This just might be the latest I’ve ever recapped a race! Vacation will do that to you, I suppose.
Anyway, on August 27, I ran my first race in Washington (state), the Tacoma Narrows Half Marathon. This point-to-point race (another first for me: I had never run a point-to-point race before) starts at the Tacoma Narrows Airport, runs over the Tacoma Narrows Bridge, and then follows a paved bike trail that more or less parallels the highway (that highway being State Route 16) into downtown Tacoma. It is, one might say, perhaps a bit hillier than your standard Chicago Lakefront Trail race:
I won’t lie: I was super nervous about the hills on this course. My “hill training” consists of one jaunt up Cricket Hill per week at best, and I anticipated walking most, if not all, of the uphill portions of this race.
We had nearly perfect weather for racing, with overcast skies and temperatures in the 50s Saturday morning. It was also quite windy out by the airport where the race began. The race provides shuttles from the finish line to the start line, due to the point-to-point course, so I arrived at the starting area about an hour beforehand and spent most of that time swaddled in the sweatshirt I begged off my mom, huddling with a dozen or so other runners behind portapotties as we tried to stay out of the wind.
The race had day-of packet pickup on the race site (a huge perk for me, as I was coming from way, way out of town) and used a school bus that would travel to the finish line after the race began as gear check, so 15 minutes or so before the race began, I reluctantly shed my mom’s sweatshirt and headed over to the start line.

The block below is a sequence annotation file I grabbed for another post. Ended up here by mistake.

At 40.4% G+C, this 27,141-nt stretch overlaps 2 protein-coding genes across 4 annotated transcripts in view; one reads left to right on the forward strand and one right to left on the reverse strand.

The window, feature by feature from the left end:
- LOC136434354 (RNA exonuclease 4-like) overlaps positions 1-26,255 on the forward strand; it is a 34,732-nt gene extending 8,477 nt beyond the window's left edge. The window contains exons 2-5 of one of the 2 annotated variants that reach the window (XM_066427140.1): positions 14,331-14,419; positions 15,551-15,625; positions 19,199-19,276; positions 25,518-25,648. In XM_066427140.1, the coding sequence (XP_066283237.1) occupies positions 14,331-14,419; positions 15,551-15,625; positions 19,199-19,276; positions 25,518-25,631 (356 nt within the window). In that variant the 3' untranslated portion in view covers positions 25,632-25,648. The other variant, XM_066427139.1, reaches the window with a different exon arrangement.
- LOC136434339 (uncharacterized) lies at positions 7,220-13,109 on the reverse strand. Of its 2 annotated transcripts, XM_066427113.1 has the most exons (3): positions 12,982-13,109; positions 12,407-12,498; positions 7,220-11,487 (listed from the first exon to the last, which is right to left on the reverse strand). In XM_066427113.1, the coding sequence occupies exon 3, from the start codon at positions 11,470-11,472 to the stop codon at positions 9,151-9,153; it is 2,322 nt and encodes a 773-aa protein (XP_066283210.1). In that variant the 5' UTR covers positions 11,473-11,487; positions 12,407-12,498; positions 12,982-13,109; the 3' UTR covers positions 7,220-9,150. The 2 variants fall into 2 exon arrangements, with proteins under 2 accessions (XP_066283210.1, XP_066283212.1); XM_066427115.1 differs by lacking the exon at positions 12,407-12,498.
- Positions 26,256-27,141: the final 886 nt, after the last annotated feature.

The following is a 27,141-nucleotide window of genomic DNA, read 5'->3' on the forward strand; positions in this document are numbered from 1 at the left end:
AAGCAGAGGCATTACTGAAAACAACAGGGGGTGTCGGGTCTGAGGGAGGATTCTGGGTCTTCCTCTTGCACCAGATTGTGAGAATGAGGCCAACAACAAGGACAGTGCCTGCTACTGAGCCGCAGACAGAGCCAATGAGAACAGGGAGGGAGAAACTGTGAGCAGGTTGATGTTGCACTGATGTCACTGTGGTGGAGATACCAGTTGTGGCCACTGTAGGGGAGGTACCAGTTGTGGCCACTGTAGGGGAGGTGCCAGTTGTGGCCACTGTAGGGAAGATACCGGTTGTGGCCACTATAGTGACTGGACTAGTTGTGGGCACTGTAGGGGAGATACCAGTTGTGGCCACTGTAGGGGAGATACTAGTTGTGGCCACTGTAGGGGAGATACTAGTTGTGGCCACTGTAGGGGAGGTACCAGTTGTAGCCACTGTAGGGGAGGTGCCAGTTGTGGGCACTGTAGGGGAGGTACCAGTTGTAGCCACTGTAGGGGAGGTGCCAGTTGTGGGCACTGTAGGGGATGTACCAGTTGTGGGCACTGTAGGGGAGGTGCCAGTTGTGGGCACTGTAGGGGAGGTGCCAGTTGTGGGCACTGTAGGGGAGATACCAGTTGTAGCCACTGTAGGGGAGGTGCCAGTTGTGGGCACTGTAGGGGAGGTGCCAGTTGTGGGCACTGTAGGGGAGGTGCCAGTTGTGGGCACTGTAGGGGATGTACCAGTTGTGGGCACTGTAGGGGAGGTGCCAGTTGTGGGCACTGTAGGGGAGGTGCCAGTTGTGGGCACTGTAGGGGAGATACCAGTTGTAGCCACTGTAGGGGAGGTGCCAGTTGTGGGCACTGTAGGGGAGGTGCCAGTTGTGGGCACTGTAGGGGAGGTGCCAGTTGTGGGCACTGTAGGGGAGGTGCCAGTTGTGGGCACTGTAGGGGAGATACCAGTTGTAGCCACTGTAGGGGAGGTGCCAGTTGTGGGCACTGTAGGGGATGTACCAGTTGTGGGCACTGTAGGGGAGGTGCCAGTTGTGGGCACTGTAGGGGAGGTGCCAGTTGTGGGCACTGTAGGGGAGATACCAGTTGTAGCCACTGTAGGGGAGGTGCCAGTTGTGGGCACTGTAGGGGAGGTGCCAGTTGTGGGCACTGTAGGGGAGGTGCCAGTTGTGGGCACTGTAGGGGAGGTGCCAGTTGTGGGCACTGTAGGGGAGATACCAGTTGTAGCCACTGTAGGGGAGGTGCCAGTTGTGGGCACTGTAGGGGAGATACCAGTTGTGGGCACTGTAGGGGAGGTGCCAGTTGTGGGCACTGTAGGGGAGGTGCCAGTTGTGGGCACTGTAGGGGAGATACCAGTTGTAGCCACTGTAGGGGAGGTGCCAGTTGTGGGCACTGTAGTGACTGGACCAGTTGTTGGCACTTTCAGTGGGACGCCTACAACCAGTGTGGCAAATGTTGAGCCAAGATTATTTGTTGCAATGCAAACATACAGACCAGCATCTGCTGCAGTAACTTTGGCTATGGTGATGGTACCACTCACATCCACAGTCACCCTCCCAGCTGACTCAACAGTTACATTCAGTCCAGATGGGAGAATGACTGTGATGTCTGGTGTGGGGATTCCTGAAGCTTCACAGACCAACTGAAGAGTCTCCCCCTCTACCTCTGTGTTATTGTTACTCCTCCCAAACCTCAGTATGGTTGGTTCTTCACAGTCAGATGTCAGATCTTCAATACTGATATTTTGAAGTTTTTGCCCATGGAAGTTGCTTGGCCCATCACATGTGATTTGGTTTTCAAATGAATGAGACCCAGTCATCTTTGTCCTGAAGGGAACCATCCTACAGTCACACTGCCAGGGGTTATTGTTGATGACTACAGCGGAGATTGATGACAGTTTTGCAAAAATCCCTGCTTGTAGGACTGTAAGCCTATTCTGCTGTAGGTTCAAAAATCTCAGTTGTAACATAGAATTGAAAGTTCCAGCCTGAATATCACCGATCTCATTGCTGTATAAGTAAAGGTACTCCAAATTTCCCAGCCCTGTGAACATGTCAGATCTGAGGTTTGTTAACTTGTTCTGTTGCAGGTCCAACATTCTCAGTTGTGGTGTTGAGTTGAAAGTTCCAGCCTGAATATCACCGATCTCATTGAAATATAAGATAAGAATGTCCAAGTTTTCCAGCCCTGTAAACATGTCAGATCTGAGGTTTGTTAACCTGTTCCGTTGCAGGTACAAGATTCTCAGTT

This was one of the smallest races I’ve ever run, with 711 finishers, so there weren’t any start corrals and we all took off at the same time. The race had pacers, but I didn’t see anyone pacing slower than a 2:10. I expected to do around a 2:30 for this race, so I lined up a bit behind the 2:10 pacer and decided I would just see what happened. I got passed by a TON of people in the first mile. This always does kind of make me feel like a lousy runner, but I hoped that by starting conservatively, I’d have enough gas left in the tank later on to pick off a fair number of the people who passed me in the first mile.
My iPhone committed suicide as soon as I got to Seattle the day before the race (more on that some other time), so unfortunately, I can’t show you photos of the stunning scenery along the course. Granted, I’m not used to running in the Pacific Northwest, so maybe if I were a native and/or local, I wouldn’t be quite as breathless over the towering evergreens and mountains on the horizon. Regardless, this was, without any competition whatsoever, the most beautiful race I’ve run to date. Parts of the course ran through residential and more industrial neighborhoods, so it wasn’t all forests and nature, but I was still constantly ogling over the gorgeous sights along the course.
The biggest highlight for me came from about mile 2.5 to mile 3.5, where we ran across the Tacoma Narrows Bridge. I was totally ignorant about this bridge prior to the race, but let me tell you, it was a sight to behold, and running over it was one of the coolest moments I’ve had in a race so far, despite winds so strong they blew my shirt up (that was a first!).